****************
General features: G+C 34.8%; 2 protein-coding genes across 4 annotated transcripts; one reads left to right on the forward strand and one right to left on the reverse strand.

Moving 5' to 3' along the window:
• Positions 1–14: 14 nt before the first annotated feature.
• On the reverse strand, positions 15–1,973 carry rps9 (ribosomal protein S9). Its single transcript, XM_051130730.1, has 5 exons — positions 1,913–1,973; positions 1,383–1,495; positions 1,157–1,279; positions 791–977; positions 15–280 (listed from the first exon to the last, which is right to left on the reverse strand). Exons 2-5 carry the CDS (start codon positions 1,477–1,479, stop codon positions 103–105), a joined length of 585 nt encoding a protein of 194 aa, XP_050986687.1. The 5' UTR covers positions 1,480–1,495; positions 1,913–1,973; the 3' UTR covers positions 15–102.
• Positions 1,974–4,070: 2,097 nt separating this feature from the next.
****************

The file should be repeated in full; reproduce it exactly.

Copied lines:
General features: G+C 34.8%; 2 protein-coding genes across 4 annotated transcripts; one reads left to right on the forward strand and one right to left on the reverse strand.

Moving 5' to 3' along the window:
• Positions 1–14: 14 nt before the first annotated feature.
• On the reverse strand, positions 15–1,973 carry rps9 (ribosomal protein S9). Its single transcript, XM_051130730.1, has 5 exons — positions 1,913–1,973; positions 1,383–1,495; positions 1,157–1,279; positions 791–977; positions 15–280 (listed from the first exon to the last, which is right to left on the reverse strand). Exons 2-5 carry the CDS (start codon positions 1,477–1,479, stop codon positions 103–105), a joined length of 585 nt encoding a protein of 194 aa, XP_050986687.1. The 5' UTR covers positions 1,480–1,495; positions 1,913–1,973; the 3' UTR covers positions 15–102.
• Positions 1,974–4,070: 2,097 nt separating this feature from the next.